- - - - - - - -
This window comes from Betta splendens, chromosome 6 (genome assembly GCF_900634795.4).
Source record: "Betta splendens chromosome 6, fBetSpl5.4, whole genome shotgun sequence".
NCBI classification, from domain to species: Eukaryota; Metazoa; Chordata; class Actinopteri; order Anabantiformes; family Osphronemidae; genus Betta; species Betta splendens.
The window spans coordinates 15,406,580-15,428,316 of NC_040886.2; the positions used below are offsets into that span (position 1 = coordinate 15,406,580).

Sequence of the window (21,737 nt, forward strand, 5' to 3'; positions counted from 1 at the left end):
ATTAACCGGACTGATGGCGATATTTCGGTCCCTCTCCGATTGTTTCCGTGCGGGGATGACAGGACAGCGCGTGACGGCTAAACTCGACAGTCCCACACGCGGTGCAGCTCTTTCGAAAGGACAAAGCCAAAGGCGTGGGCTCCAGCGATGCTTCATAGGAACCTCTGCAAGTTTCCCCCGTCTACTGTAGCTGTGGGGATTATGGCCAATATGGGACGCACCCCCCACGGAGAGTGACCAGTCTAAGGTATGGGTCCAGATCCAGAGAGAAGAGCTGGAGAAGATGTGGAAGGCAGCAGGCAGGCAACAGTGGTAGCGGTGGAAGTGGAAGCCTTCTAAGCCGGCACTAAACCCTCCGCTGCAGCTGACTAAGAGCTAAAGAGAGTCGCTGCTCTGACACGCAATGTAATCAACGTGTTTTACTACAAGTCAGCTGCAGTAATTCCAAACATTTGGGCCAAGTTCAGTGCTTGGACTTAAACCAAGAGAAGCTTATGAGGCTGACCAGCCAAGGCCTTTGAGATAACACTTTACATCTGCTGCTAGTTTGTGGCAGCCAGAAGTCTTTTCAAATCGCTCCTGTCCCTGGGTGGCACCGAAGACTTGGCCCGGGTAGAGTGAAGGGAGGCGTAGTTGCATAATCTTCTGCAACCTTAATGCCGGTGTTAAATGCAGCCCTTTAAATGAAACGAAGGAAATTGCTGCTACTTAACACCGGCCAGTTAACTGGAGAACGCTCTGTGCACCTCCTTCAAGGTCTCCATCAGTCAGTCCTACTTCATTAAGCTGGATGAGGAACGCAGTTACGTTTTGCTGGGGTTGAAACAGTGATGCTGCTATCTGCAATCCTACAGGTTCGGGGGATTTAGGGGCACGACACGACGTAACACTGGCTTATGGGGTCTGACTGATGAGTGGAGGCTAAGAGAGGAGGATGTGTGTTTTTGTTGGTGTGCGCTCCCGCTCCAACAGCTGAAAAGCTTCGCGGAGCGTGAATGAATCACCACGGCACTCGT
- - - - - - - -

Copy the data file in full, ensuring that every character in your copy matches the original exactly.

This window comes from Betta splendens, chromosome 6 (genome assembly GCF_900634795.4).
Source record: "Betta splendens chromosome 6, fBetSpl5.4, whole genome shotgun sequence".
NCBI classification, from domain to species: Eukaryota; Metazoa; Chordata; class Actinopteri; order Anabantiformes; family Osphronemidae; genus Betta; species Betta splendens.
The window spans coordinates 15,406,580-15,428,316 of NC_040886.2; the positions used below are offsets into that span (position 1 = coordinate 15,406,580).

Sequence of the window (21,737 nt, forward strand, 5' to 3'; positions counted from 1 at the left end):
ATTAACCGGACTGATGGCGATATTTCGGTCCCTCTCCGATTGTTTCCGTGCGGGGATGACAGGACAGCGCGTGACGGCTAAACTCGACAGTCCCACACGCGGTGCAGCTCTTTCGAAAGGACAAAGCCAAAGGCGTGGGCTCCAGCGATGCTTCATAGGAACCTCTGCAAGTTTCCCCCGTCTACTGTAGCTGTGGGGATTATGGCCAATATGGGACGCACCCCCCACGGAGAGTGACCAGTCTAAGGTATGGGTCCAGATCCAGAGAGAAGAGCTGGAGAAGATGTGGAAGGCAGCAGGCAGGCAACAGTGGTAGCGGTGGAAGTGGAAGCCTTCTAAGCCGGCACTAAACCCTCCGCTGCAGCTGACTAAGAGCTAAAGAGAGTCGCTGCTCTGACACGCAATGTAATCAACGTGTTTTACTACAAGTCAGCTGCAGTAATTCCAAACATTTGGGCCAAGTTCAGTGCTTGGACTTAAACCAAGAGAAGCTTATGAGGCTGACCAGCCAAGGCCTTTGAGATAACACTTTACATCTGCTGCTAGTTTGTGGCAGCCAGAAGTCTTTTCAAATCGCTCCTGTCCCTGGGTGGCACCGAAGACTTGGCCCGGGTAGAGTGAAGGGAGGCGTAGTTGCATAATCTTCTGCAACCTTAATGCCGGTGTTAAATGCAGCCCTTTAAATGAAACGAAGGAAATTGCTGCTACTTAACACCGGCCAGTTAACTGGAGAACGCTCTGTGCACCTCCTTCAAGGTCTCCATCAGTCAGTCCTACTTCATTAAGCTGGATGAGGAACGCAGTTACGTTTTGCTGGGGTTGAAACAGTGATGCTGCTATCTGCAATCCTACAGGTTCGGGGGATTTAGGGGCACGACACGACGTAACACTGGCTTATGGGGTCTGACTGATGAGTGGAGGCTAAGAGAGGAGGATGTGTGTTTTTGTTGGTGTGCGCTCCCGCTCCAACAGCTGAAAAGCTTCGCGGAGCGTGAATGAATCACCACGGCACTCGT